Mapping Clinical Contents onto Longitudinal Depictions of Cross-Continuum Service Events in Island Health: Clinical Context Coding Scheme

Main Article Content

Andriy Koval
Kenneth Moselle
Published online: Sep 6, 2018


Introduction
All bits of clinical information acquire meaning against a backdrop of longitudinal engagement with a potentially large constellation of services. Full cross-continuum transactional data will be refractory to analysis unless the full continuum of service locations can be rendered in a form that is transparent with regard to target populations.


Objectives and Approach
The work entailed two streams of activity: (1) building a six-dimensional framework (Clinical Context Coding Scheme - CCCS) that is layered directly onto the full array of secondary and tertiary service locations to render transparent the clinical function of the services; and (2) developing tools that work from that framework to reduce very large numbers of granular service entities down to a smaller number of clinically-functionally homogeneous entities. This solution serves both to supply the data in an analyzable form, and to address problems of small cell sizes and associated challenges around risk for re-identification of high-dimensional longitudinal data sets.


Results
The CCCS consists of an extensible array of meta-data categories (currently six) that are layered onto each of the 1700 service locations extracted from the location build in Island Health’s deployment of the Cerner EHR. This scheme was linked to the large body of longitudinal encounter data in Island Health. Service encounters, classified and aggregated using this CCCS scheme, were used to perform the following functions: (a) supply a base longitudinal encounter layer onto which other data sets could be superimposed (linked); (b) generate within-person-over-time visualizations of individual patients that reflects full secondary and tertiary cross-continuum service utilization; (c) generate cohort definitions reflecting patterns of service utilization, and (d) generate aggregate level reports that summarize full cross-continuum service utilization for cohorts.


Conclusion/Implications


The CCCS produces views of patients that are more complete and/or quite different from those created with the “usual datasets” (e.g., Acute Care + ER). Applying the scheme to diverse populations (e.g. addictions; stroke patients) illustrates the scheme’s viability – and the consequences/costs of NOT bring the full continuum into focus.


Introduction

All bits of clinical information acquire meaning against a backdrop of longitudinal engagement with a potentially large constellation of services. Full cross-continuum transactional data will be refractory to analysis unless the full continuum of service locations can be rendered in a form that is transparent with regard to target populations.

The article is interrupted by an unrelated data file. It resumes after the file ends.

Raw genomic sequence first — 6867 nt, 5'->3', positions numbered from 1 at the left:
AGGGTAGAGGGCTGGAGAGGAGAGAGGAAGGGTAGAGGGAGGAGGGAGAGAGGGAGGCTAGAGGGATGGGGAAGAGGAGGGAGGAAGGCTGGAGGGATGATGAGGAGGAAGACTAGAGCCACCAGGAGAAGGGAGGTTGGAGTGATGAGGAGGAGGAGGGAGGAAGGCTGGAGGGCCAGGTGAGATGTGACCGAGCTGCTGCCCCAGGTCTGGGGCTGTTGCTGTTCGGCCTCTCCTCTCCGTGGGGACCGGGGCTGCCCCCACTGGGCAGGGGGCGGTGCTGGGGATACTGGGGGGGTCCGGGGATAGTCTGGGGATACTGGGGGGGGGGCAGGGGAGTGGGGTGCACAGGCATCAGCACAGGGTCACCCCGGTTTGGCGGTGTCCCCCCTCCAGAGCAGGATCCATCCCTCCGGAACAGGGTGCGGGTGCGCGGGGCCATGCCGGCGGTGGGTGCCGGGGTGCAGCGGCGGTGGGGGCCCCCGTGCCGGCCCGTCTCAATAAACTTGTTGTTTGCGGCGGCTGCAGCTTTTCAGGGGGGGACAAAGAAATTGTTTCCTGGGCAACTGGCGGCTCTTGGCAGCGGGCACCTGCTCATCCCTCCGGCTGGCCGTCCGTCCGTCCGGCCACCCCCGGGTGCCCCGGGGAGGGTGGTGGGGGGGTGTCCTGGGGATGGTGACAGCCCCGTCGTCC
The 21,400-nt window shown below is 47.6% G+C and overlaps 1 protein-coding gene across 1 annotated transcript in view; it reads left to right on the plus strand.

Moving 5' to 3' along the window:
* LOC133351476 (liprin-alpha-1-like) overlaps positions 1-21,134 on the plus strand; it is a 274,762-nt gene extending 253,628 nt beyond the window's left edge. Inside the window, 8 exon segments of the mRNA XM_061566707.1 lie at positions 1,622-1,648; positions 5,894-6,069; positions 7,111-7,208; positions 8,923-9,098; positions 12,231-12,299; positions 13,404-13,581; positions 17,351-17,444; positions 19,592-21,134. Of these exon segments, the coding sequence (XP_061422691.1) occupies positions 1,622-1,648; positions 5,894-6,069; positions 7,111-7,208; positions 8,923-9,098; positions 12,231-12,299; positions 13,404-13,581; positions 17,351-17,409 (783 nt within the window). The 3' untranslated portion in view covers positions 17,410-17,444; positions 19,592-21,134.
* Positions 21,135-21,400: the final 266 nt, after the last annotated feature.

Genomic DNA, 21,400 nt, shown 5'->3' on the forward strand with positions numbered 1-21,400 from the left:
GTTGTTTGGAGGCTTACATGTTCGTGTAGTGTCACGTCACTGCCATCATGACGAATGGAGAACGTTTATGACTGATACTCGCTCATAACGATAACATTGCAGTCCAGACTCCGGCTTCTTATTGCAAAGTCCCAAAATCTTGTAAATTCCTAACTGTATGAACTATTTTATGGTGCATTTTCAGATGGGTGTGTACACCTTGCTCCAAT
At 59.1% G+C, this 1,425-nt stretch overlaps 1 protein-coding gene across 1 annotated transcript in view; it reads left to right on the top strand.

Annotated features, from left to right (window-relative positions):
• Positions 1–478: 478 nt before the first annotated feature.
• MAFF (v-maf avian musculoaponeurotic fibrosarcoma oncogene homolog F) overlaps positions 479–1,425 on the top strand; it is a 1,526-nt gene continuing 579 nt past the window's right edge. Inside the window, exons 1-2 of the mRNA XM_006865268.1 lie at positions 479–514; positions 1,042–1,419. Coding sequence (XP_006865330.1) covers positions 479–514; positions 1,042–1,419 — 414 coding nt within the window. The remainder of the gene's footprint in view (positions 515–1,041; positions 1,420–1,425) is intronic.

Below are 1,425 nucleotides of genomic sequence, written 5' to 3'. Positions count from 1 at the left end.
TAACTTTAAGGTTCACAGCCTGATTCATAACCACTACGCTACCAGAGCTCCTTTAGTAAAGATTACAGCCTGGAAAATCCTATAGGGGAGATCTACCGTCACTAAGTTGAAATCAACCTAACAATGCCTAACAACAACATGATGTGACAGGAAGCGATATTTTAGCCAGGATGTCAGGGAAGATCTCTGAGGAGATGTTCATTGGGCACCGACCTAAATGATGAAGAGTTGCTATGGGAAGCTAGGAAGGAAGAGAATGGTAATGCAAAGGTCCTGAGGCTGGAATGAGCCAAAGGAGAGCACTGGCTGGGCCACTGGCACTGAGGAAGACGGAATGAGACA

Objectives and Approach

The work entailed two streams of activity: (1) building a six-dimensional framework (Clinical Context Coding Scheme - CCCS) that is layered directly onto the full array of secondary and tertiary service locations to render transparent the clinical function of the services; and (2) developing tools that work from that framework to reduce very large numbers of granular service entities down to a smaller number of clinically-functionally homogeneous entities. This solution serves both to supply the data in an analyzable form, and to address problems of small cell sizes and associated challenges around risk for re-identification of high-dimensional longitudinal data sets.

Results

The CCCS consists of an extensible array of meta-data categories (currently six) that are layered onto each of the 1700 service locations extracted from the location build in Island Health’s deployment of the Cerner EHR. This scheme was linked to the large body of longitudinal encounter data in Island Health. Service encounters, classified and aggregated using this CCCS scheme, were used to perform the following functions: (a) supply a base longitudinal encounter layer onto which other data sets could be superimposed (linked); (b) generate within-person-over-time visualizations of individual patients that reflects full secondary and tertiary cross-continuum service utilization; (c) generate cohort definitions reflecting patterns of service utilization, and (d) generate aggregate level reports that summarize full cross-continuum service utilization for cohorts.

Conclusion/Implications

The CCCS produces views of patients that are more complete and/or quite different from those created with the “usual datasets” (e.g., Acute Care + ER). Applying the scheme to diverse populations (e.g. addictions; stroke patients) illustrates the scheme’s viability – and the consequences/costs of NOT bring the full continuum into focus.

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